Showing posts from June, 2012

India At the Faultline

India is facing a crisis in credibility. Right at the time when the world economy turns south, the Indian leadership continues to fiddle and confuse, and is allowing the country to drift aimlessly. After years of abundant jobs, swelling salaries and cheap credit, suddenly the Indian middle class arrives in the age of redundancies, penny pinching and ever-rising rates of interest: The end of dream may have arrived, so it feels. This may be the time we all feared: This is like putting a car on reverse while zooming ahead at 100mph. Much of the prosperity in India was only the feel-good kind, only a few people did really well. The others read about them and had a feeling of progress. Suddenly, all of that disappointment may all surface, tearing the country apart. Unless, indeed, everyone's attention could be diverted with something compelling. Like a war, perhaps. This is a classic setting for jingoist, misanthropic leader who can find someone to blame. This is not a time for reas

Among the Believers: My Adventures in For-Profit Higher Ed

I wrote about arriving at a break point a couple of weeks ago, and I intend to follow it up with more concrete plans now. I am fast arriving at a point of crisis, when I have started questioning the worth of my day-to-day activities, even if they are financially rewarding. The desire to do something meaningful gets me out of the bed every morning, and after spending twenty years in For-Profit education companies in various sizes and forms, I have started questioning whether I have always been barking up the wrong tree. I have a theory about commercial enterprises - that companies can only make money serving a socially useful purpose - and I shall claim that my early career spent in IT education proved that this was indeed the case. However, as I traveled, I have started discovering the other side of the coin, progressively, encountering in various opportunistic enterprises with business models founded on exploiting arbitrage and extracting the advantages of regulatory failure. I have

Does For Profit Higher Education Institutions Have A Role?

There is an easy way to look at For Profit Higher Education - a huge conspiracy by global capitalists to bring down the last vestiges of the Welfare State. It is a way to make money, as a colleague and a Higher Education Researcher puts it, out of people's aspirations; he implies, but does not say, that this is achieved through selling them unattainable dreams. All profits of private education sector comes from public subsidies, a noted commentator claimed, and projected the public subsidies going to For Profit education sector in the UK as one of the biggest swindles of modern times. The furore in America, about the high default rates of student loan repayments by the students attending For Profit schools, has created a sub-genre of journalism of its own. The critical question then, does For Profit Higher Education play a socially useful role? It may seem idealistic and mundane, but this is important: An industry (the hated word) or the sector (amen!) must have a socially use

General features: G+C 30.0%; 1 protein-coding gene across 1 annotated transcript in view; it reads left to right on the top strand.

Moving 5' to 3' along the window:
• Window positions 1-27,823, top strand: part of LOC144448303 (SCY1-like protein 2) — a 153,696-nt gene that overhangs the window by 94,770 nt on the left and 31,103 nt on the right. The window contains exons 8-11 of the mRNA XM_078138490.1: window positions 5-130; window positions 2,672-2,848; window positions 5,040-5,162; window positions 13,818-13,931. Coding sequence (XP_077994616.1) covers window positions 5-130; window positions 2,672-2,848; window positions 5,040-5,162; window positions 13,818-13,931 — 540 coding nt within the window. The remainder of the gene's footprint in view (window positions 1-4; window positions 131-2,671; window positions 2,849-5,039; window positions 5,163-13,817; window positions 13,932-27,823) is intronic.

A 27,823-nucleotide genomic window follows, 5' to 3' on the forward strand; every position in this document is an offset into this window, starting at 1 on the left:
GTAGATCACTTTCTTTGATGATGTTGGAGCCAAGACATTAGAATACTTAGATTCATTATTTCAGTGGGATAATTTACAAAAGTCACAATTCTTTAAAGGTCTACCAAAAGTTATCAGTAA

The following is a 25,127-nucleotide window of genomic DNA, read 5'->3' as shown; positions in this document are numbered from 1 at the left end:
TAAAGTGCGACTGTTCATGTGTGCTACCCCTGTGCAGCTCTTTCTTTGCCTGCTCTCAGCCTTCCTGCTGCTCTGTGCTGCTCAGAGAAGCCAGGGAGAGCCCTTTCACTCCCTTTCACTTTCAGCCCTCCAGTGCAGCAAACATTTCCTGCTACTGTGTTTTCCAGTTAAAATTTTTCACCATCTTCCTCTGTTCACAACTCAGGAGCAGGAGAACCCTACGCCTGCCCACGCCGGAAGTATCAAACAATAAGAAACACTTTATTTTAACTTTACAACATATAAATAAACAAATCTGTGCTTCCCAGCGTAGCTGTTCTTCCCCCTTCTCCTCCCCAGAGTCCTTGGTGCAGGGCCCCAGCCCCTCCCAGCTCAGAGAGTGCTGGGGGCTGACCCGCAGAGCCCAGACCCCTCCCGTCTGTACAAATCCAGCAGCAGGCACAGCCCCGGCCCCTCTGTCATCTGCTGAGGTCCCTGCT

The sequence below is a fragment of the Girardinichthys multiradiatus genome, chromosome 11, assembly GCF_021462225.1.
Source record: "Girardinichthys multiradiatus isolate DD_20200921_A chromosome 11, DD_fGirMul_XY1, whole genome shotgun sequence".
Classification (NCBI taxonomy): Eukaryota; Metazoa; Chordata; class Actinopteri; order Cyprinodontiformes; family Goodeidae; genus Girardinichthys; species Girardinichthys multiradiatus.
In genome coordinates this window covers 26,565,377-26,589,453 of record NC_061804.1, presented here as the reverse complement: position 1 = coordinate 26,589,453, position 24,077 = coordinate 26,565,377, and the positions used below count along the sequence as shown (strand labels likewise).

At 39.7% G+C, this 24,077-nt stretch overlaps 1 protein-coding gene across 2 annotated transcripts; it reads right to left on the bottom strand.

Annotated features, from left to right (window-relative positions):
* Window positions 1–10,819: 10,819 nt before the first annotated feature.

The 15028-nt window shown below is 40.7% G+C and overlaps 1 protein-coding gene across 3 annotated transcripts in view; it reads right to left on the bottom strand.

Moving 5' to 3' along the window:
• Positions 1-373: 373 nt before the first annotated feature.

Bill Gates on Higher Ed

Building A Private Higher Ed Sector in India That Works

India needs 1500 universities, Kapil Sibal, its Human Resources Minister, muses, and follows it up with some complicated statistical comparison with the United States. This is still a long way to go from its current 564 degree granting institutions. He is obviously making a subtle argument in favour of more private participation, even investments from foreign companies. However, his problem lies elsewhere: The challenge that lies ahead relates to quality, not quantity. None of the Indian universities feature in the global lists, whichever list one may refer to, including even the lists that get published for young universities. Private sector investment isn't going to solve that problem. Not even getting some of world's top universities into India will help: That, if it ever happens, will only create the additional problem that some of India's best institutions, chronically underfunded, will end up losing their star talents, making the problem of quality even worse.  A

Reverse Migration: A Personal Note

I have written about this before, once rather optimistically ( see here ) and then, after couple of years of emails and dialogues with people who could or could not return, with more caution ( the second article here ). Since then, a number of things have changed, including an worsening of the economic climate worldwide and slowing of growth and employment opportunities in India. In fact, the conversations about India has become significantly downbeat, even despondent these days, and the enthusiasm about return among Indian expats, if the microcosm of a community that I live inside is any reflection, has somewhat waned. Hence, it seemed appropriate to return to the conversation one more time. Admittedly, there is a personal story here. I personally maintain deep links with India and would want to return. My story is somewhat typical: My father lives alone in India, and my brother, who used to live with him allowing me the independence to travel, passed away. I feel worried, guilty

'Corporate' Higher Education in India: Panacea or Problem?

A new trend in Indian Higher Education is that the big business houses are entering Higher Education sector by setting up schools themselves. Usually, this is to be expected: India's thriving industry requires people, and the Higher Education sector can't provide it, not with the right skill level or in adequate numbers, hence one would expect investments from large employers in propping up higher education. However, as things stand now, the corporate involvement in Higher Ed is driven by commercial considerations and bandwagon effect, everyone thinks it is a good business, rather than skills requirement or philanthropy. While this means shiny new schools and increased private investment in Higher Education, this also brings education within control of India's 'tycoon economy', and may be detrimental to education innovation in the country. It is usual for big employers to support Higher Education: Some of the best universities in the world have been set up with

Being Global